Amid all the extraordinary sturm und drang surrounding last week’s unceremonious defenestration of Jeff Zucker, it’s useful to remember that he has long been a source of fascination, envy, and schadenfreude. In 1993, nearly seven years after they graduated together from Harvard, my friend Michael Hirschorn, now an Emmy-award winning film producer, wrote a lengthy feature in Esquire, Zuck and Me, about his former classmate, then the 28-year-old executive producer of Today. “Jeff Zucker is the most successful person I know,” Hirschorn wrote. “…He looms as a living infomercial for what pure will to power will score you in the modern world.”
Nearly eight years later, writing in New York, Michael Wolff also weighed in on the topic of Zucker, then 35 and the survivor, by then, of two bouts of cancer. Zucker had just been named to head up the entertainment side of NBC, in Los Angeles, after his highly profitable stint running Today in New York. (Wolff estimated that the program made $500 million a year in profit for NBC.) In his inimitable way, Wolff described Zucker as “the boy genius of post-decline TV,” as “indisputably the most successful man in television,” and possibly “the only successful man in television.” He also insinuated that he was a detail-loving micro-manager whose talent and managerial skills engendered a nearly head-spinning loyalty among his colleagues.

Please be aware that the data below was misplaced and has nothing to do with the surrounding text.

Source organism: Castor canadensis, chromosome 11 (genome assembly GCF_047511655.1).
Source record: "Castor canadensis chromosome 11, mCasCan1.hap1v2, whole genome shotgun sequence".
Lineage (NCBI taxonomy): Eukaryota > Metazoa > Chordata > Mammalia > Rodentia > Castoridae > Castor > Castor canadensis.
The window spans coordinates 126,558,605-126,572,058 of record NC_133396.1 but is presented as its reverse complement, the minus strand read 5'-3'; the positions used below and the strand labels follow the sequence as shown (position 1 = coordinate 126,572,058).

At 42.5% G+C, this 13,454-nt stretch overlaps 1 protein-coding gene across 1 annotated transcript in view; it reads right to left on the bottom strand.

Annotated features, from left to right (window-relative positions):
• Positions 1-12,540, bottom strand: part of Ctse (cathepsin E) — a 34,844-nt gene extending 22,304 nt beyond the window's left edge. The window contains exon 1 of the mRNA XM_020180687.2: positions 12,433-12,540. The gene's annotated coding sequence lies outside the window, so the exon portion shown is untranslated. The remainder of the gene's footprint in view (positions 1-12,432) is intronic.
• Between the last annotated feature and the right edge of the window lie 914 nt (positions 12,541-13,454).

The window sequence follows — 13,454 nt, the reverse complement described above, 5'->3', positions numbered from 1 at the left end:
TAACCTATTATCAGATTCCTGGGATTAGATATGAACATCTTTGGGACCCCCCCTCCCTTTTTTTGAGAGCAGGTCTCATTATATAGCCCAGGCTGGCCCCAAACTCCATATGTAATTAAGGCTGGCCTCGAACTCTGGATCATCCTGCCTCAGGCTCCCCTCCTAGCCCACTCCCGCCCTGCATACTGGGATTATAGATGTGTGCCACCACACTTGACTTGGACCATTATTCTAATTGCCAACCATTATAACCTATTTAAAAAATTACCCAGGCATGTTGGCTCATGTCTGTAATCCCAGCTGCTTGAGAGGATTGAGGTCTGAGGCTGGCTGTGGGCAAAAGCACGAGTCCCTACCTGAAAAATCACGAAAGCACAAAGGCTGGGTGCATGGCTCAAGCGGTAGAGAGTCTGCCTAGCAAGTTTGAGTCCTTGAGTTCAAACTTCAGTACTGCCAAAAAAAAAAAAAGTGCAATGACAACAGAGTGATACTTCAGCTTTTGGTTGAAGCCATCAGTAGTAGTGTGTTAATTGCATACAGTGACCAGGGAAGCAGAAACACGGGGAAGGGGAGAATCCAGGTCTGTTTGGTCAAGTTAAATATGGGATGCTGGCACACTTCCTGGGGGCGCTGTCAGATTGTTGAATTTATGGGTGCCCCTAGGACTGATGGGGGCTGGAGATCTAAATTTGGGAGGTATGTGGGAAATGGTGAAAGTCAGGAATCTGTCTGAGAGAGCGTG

In 2005, another Harvard alum (and another friend), Kurt Andersen, took his turn trying to figure out Zucker. By then, Zucker had been promoted to be the president of NBC and was angling to succeed the legendary Bob Wright as the C.E.O. of NBCUniversal. (GE had added a bunch of Universal assets to NBC in 2004.) Forget a promotion: Andersen wondered how Zucker could survive since NBC had fallen to fourth place from first in the prime-time ratings game, and was losing money hand over fist. He described Zucker as “the very embodiment of highly torqued self-confidence, even arrogance—a self-fulfilling M.O. when the luck was flowing his way, an invitation to Schadenfreude when the luck turns.”